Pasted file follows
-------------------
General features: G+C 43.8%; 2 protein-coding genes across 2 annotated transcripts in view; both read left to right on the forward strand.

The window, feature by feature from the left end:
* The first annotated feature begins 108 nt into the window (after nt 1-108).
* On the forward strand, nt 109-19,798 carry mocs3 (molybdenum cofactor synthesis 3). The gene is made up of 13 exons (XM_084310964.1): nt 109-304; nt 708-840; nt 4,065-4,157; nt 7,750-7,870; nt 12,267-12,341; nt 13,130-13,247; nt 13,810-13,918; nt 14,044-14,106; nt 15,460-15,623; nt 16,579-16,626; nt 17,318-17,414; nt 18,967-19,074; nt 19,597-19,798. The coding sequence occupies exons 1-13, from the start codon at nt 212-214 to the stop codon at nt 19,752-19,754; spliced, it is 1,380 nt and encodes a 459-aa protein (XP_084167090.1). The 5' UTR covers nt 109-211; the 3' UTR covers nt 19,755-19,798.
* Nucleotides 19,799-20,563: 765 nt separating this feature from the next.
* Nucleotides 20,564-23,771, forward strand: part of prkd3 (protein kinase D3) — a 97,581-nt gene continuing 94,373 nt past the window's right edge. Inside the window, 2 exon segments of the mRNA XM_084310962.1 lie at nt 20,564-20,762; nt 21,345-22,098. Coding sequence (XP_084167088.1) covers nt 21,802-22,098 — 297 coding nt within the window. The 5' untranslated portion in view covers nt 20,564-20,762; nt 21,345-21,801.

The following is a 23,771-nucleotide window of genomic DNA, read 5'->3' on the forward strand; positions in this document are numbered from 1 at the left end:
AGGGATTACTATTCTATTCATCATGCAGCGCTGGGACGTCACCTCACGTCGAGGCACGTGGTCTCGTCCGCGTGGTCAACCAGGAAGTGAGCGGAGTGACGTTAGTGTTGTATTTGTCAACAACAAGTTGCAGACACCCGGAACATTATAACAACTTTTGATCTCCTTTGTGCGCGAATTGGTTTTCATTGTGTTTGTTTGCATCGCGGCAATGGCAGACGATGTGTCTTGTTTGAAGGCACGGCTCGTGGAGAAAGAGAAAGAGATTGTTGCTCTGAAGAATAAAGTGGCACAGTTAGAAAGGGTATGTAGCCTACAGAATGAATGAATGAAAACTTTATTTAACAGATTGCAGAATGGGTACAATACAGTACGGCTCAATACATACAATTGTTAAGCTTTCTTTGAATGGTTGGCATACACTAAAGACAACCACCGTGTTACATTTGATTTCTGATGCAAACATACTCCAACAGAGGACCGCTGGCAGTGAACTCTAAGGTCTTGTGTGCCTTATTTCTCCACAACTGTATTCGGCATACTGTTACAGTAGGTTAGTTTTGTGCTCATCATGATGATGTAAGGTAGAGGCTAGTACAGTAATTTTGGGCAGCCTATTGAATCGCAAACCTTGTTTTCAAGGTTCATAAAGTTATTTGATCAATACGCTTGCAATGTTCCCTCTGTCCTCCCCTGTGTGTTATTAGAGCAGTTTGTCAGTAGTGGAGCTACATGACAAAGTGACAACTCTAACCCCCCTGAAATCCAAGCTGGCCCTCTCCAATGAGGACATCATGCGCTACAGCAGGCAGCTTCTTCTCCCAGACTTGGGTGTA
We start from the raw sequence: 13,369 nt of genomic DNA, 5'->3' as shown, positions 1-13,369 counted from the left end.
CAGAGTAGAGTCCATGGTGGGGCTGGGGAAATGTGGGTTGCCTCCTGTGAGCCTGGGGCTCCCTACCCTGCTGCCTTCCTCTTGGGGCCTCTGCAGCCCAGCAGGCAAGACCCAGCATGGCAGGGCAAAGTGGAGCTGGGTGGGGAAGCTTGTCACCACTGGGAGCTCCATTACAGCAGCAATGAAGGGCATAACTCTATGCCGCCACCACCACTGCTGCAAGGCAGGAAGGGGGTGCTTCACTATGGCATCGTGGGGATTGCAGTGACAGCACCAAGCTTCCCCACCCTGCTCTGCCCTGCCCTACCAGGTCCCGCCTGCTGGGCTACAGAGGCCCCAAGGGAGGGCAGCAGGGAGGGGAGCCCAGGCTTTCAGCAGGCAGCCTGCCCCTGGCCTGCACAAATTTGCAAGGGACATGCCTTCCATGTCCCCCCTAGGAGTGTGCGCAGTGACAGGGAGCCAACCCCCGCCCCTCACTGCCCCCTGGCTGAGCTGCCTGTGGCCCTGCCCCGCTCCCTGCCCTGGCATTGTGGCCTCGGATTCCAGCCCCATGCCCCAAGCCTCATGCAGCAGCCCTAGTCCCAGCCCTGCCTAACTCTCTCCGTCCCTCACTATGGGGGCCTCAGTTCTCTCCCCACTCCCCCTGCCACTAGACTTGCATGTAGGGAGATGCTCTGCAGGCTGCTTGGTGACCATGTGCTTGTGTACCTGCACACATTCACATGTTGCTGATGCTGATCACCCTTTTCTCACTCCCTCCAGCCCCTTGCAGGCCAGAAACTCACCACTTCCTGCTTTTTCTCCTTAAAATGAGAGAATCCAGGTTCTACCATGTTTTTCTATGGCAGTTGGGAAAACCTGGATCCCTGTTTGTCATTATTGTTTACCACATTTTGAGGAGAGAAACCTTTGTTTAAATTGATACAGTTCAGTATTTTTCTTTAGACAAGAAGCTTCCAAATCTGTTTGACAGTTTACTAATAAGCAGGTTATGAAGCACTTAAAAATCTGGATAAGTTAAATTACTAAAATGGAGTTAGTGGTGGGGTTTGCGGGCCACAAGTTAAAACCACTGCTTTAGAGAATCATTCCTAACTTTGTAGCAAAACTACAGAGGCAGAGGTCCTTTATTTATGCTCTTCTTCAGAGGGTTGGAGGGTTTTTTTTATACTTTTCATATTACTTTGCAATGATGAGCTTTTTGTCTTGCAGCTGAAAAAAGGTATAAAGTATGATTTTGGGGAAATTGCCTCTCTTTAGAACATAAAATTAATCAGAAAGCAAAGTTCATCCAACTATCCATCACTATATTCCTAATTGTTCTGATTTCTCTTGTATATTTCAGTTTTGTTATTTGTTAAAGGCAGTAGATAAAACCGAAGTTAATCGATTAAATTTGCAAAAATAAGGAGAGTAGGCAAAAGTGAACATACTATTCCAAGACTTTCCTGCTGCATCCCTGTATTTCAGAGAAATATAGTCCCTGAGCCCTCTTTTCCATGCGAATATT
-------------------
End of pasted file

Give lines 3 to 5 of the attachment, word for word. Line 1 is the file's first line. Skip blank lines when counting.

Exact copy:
* The first annotated feature begins 108 nt into the window (after nt 1-108).
* On the forward strand, nt 109-19,798 carry mocs3 (molybdenum cofactor synthesis 3). The gene is made up of 13 exons (XM_084310964.1): nt 109-304; nt 708-840; nt 4,065-4,157; nt 7,750-7,870; nt 12,267-12,341; nt 13,130-13,247; nt 13,810-13,918; nt 14,044-14,106; nt 15,460-15,623; nt 16,579-16,626; nt 17,318-17,414; nt 18,967-19,074; nt 19,597-19,798. The coding sequence occupies exons 1-13, from the start codon at nt 212-214 to the stop codon at nt 19,752-19,754; spliced, it is 1,380 nt and encodes a 459-aa protein (XP_084167090.1). The 5' UTR covers nt 109-211; the 3' UTR covers nt 19,755-19,798.
* Nucleotides 19,799-20,563: 765 nt separating this feature from the next.